PowerliftingTechnique.com is independent and supported by our readers. We may earn a commission if you buy through the links below. For more, see our disclosures page.
Creatine is the most researched performance supplement out there. Many people know it is worthwhile to take but may wonder when its benefits start to kick in.
How long does creatine take to work? When taken at a maintenance dose of 3-5 grams per day, it will take 2-4 weeks to notice creatine’s effects. This process can be sped up by creatine loading. Creatine loading involves taking 20-25 grams per day for the first 5-7 days of supplementation, causing the muscles to reach saturation more quickly.
There are still many myths about creatine supplementation, and if you fall victim to some of these myths, creatine will not benefit you in the way it should.
In this article, I’ll discuss:
- What creatine is
- Why people take creatine supplements
- The potential benefits of taking creatine supplements
- How long it takes for creatine to work
- How much creatine kicks in and if we adapt over time
- What happens when you stop taking creatine
- How loading impacts effectiveness
- Safety of creatine
What Is Creatine?
Creatine is an amino acid made primarily by the liver, kidneys, and pancreas and in smaller amounts in the brain and testes. Creatine is stored as phosphocreatine in body parts with high energy demand, like muscles.
In simple terms, phosphocreatine can bind to other molecules in the body to produce more ATP (adenosine triphosphate), which is required for quick bursts of energy. Creatine can be obtained through food like red meat and seafood but in much smaller amounts than through supplementation.
Why Do People Take Creatine Supplements?
People take creatine supplements to aid in athletic performance. Creatine has been shown in research to boost strength and power, increase muscle mass, improve cognitive ability, and enhance recovery. Each of these essential benefits will be discussed further in the next section.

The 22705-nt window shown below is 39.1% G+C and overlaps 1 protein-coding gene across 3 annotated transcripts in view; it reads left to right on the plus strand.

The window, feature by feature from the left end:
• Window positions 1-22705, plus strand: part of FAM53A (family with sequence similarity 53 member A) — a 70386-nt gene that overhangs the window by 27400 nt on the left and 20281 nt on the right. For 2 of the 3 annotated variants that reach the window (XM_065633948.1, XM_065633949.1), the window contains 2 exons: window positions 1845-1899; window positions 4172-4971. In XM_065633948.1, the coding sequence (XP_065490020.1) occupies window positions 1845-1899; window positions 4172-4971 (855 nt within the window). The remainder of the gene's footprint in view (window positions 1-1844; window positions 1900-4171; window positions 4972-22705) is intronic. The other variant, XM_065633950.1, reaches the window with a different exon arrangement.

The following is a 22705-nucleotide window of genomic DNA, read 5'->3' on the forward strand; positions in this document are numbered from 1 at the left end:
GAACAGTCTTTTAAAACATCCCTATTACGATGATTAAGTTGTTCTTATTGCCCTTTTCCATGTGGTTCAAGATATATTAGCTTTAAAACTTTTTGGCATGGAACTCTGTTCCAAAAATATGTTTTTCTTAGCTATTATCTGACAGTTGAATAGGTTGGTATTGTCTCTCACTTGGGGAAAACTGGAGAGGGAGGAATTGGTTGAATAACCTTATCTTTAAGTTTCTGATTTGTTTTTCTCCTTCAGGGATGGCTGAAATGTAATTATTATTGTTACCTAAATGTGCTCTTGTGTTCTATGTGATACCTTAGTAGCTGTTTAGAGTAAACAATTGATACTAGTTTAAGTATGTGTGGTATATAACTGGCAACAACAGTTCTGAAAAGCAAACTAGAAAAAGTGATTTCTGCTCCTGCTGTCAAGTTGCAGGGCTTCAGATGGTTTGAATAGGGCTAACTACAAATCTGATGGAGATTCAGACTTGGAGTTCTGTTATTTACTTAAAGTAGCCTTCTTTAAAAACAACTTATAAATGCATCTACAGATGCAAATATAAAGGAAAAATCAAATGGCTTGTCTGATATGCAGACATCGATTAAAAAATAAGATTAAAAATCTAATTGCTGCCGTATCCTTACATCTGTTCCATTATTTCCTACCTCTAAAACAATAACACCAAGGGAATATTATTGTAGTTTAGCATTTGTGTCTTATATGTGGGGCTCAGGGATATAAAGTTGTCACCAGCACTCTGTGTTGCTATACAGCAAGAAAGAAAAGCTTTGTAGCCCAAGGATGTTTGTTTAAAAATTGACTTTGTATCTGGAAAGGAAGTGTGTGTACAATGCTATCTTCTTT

The reason creatine should be supplemented is that it is difficult to obtain the necessary amount of creatine to improve performance through diet alone.
A 4 oz steak, for example, would only supply about 0.5 grams of creatine. Obtaining enough creatine through the diet would mean eating several pounds of meat daily. It is much easier to consume the necessary 3-5 grams per day with a supplement.
What Are the Benefits of Taking Creatine Supplements?
There are four major benefits of creatine supplementation:
- Increase strength and power
- Increase muscle mass
- Improve cognitive ability
- Enhance recovery
1. Increase Strength and Power
Supplementing with creatine leads to performance improvement in strength and power outputs. Athletes repeatedly show improvement in short-duration, high-intensity activities.
Creatine helps the body resynthesize more ATP. ATP is required for activity, especially explosive activity lasting ten seconds or less. This means that creatine can help you sprint faster, jump higher, and lift heavier over time.
For female powerlifters, we talk more about supplements and how to follow an effective powerlifting diet in Female Powerlifting Diet: Complete Guide.
2. Increase Muscle Mass
Creatine has been shown to increase lean body mass. Research shows that creatine supplementation can increase muscle tissue's cross-sectional area (in simple terms, the size of the thickest part of a muscle fiber) and contractile protein (the parts of the muscle most responsible for muscle contraction, known as actin and myosin).
It has specifically been shown to increase size in Type II muscle fibers, which are important for performance in explosive activities.